Impacts of Sharks on Coral Reef Ecosystems
In most marine systems, including coral reefs, sharks are the top predator. On near-pristine coral reefs, sharks and other apex-predators may have once made up as much as 85 percent of the fish biomass, but now, thanks to overfishing, are virtually absent. In the last few decades, populations of large shark species have declined by 70-90 percent. The loss of these predators not only threatens the survival of one of the world’s oldest lineages of fish, but has also left scientists scrambling to understand the role sharks play in maintaining healthy ocean ecosystems. Coral reefs face potential collapse in the coming century. Many reefs around the world are transitioning from vibrant coral communities to seaweed-covered rocks. Large predators such as sharks may help prevent this decline. Fear of predation may change the behavior of coral reef herbivores, preventing fishes from wandering in search of their favorite seaweeds and causing them to feed in safer areas near shelter provided by coral.
FIU scientists will conduct the first experiment to date using the Aquarius Reef Base, the world’s only operating undersea laboratory - part of FIU’s Medina Aquarius Program, to conduct sampling to quantify how sharks affect the behavior of coral reef fishes. Using low frequency sound to attract sharks, our scientists will use a combination of HD remote video, controlled from within the Aquarius habitat and multi-beam imaging sonar to quantify how different species of fishes’ behavior changes in the presence and absence of sharks. Due to technological constraints of reliably assessing herbivore behavior in the presence of sharks, there have been no quantifiable studies of how sharks impact reef fish behavior. This study, part of the Global FinPrint project, will be the first to utilize imaging sonar and baited remote underwater video (BRUV) to provide exact, quantifiable data on reef fish behavior in the presence and absence of sharks. It will not only provide proof of concept of the utility of imaging sonar in predator-prey studies, but will also fill an important gap in our understanding of the role sharks play in preserving coral reefs.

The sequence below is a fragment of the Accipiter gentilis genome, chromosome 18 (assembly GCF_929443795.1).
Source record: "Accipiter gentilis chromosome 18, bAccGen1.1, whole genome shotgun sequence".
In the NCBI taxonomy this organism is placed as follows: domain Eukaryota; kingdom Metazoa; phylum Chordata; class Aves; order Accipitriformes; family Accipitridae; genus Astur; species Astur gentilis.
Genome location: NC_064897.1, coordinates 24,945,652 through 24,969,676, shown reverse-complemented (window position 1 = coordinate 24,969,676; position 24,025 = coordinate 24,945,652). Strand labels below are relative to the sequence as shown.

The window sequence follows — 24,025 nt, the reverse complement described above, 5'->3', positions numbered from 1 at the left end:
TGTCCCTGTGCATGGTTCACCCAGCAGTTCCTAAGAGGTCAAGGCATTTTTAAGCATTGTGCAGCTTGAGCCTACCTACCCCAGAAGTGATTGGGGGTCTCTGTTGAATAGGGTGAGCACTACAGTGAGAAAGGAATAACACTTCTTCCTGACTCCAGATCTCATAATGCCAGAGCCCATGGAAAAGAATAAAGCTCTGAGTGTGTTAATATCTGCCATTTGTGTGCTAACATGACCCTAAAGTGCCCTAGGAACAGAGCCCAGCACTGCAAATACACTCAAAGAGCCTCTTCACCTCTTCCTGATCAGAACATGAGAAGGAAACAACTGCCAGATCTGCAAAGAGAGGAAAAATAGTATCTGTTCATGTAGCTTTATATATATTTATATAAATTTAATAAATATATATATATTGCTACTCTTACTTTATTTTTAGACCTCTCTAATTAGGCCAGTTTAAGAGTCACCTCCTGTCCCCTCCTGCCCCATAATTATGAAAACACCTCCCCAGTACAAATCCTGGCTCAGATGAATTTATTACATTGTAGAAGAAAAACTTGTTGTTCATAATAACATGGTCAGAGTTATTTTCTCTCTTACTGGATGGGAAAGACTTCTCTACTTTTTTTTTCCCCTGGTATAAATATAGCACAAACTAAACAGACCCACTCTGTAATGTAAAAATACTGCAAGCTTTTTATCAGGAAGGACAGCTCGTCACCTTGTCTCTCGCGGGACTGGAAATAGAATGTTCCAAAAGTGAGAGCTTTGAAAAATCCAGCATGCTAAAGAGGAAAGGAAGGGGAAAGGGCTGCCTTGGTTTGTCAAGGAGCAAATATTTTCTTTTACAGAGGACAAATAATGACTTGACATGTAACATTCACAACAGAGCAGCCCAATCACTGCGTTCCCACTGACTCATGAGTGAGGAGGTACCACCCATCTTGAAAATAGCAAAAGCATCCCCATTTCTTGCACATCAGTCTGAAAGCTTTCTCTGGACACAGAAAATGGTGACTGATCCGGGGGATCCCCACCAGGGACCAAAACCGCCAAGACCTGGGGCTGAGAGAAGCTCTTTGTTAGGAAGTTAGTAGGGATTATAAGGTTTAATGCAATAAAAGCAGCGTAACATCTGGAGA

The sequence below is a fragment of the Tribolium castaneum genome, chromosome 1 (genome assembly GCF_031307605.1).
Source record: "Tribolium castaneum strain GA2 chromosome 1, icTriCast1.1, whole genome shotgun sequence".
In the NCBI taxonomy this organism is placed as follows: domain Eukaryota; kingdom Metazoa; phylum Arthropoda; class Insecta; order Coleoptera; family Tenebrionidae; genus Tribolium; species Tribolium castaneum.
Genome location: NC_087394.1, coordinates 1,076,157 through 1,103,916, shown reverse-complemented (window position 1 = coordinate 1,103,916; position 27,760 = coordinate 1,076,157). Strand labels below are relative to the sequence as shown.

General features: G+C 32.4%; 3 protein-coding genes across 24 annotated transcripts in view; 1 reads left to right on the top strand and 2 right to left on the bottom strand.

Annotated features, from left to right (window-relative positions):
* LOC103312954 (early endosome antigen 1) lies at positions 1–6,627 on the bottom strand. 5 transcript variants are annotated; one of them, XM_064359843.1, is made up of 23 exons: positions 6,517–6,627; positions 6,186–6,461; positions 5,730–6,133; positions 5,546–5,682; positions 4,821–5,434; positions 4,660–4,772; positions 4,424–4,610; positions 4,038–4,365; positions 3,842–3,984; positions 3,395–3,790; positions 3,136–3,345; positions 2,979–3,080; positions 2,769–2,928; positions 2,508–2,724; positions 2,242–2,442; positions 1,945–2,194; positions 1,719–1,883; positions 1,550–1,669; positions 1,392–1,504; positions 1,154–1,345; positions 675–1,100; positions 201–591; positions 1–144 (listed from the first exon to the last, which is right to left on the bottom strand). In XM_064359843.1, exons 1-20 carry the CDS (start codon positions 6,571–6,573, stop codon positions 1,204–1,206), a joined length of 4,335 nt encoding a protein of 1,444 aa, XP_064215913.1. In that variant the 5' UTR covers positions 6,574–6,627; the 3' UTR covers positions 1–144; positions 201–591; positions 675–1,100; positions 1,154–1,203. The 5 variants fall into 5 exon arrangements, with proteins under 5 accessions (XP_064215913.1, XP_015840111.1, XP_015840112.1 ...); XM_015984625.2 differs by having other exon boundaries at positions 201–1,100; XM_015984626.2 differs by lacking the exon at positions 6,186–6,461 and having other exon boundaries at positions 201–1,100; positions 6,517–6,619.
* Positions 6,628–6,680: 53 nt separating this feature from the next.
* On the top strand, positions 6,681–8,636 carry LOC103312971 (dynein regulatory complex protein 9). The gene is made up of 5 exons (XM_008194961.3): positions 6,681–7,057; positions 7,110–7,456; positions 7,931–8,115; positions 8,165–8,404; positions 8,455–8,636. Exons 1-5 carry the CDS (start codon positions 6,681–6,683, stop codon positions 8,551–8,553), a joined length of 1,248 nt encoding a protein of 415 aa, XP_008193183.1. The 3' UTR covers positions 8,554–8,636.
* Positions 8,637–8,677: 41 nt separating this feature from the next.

An Opportunity of a Lifetime
The Teacher Under the Sea (TUS) program at Aquarius capitalizes on this unique asset to inspire millions of students, engage teachers and the public in innovative education programs, and ensure that this national treasure reaches its potential to foster the next generation of both ocean enthusiasts and STEM professionals.
Four (4) teachers will be selected to become a part of the science team and will specifically serve as science translation mission specialists. As a teacher under the sea, primary responsibilities include:
Science team member
In this capacity, teachers will become part of the science dive team and will gain incredible content knowledge that will be disseminated to students everywhere through virtual classes taught live from Aquarius, aboard surface vessels and shore base mission control.
Education content developer
Teachers will build upon existing curriculum devised around Aquarius and the mission science objectives to develop new interactive and experiential activities that will be made available to teachers everywhere during and after the mission.
Creating a community
sing social media, teachers will actively engage students and fellow educators before, during and after the mission to foster engagement by empowering them to become science and conservation ambassadors.
Funding for this research is provided by a grant from the Paul M. Angell Family Foundation. We sincerely appreciate the Foundation's generous support.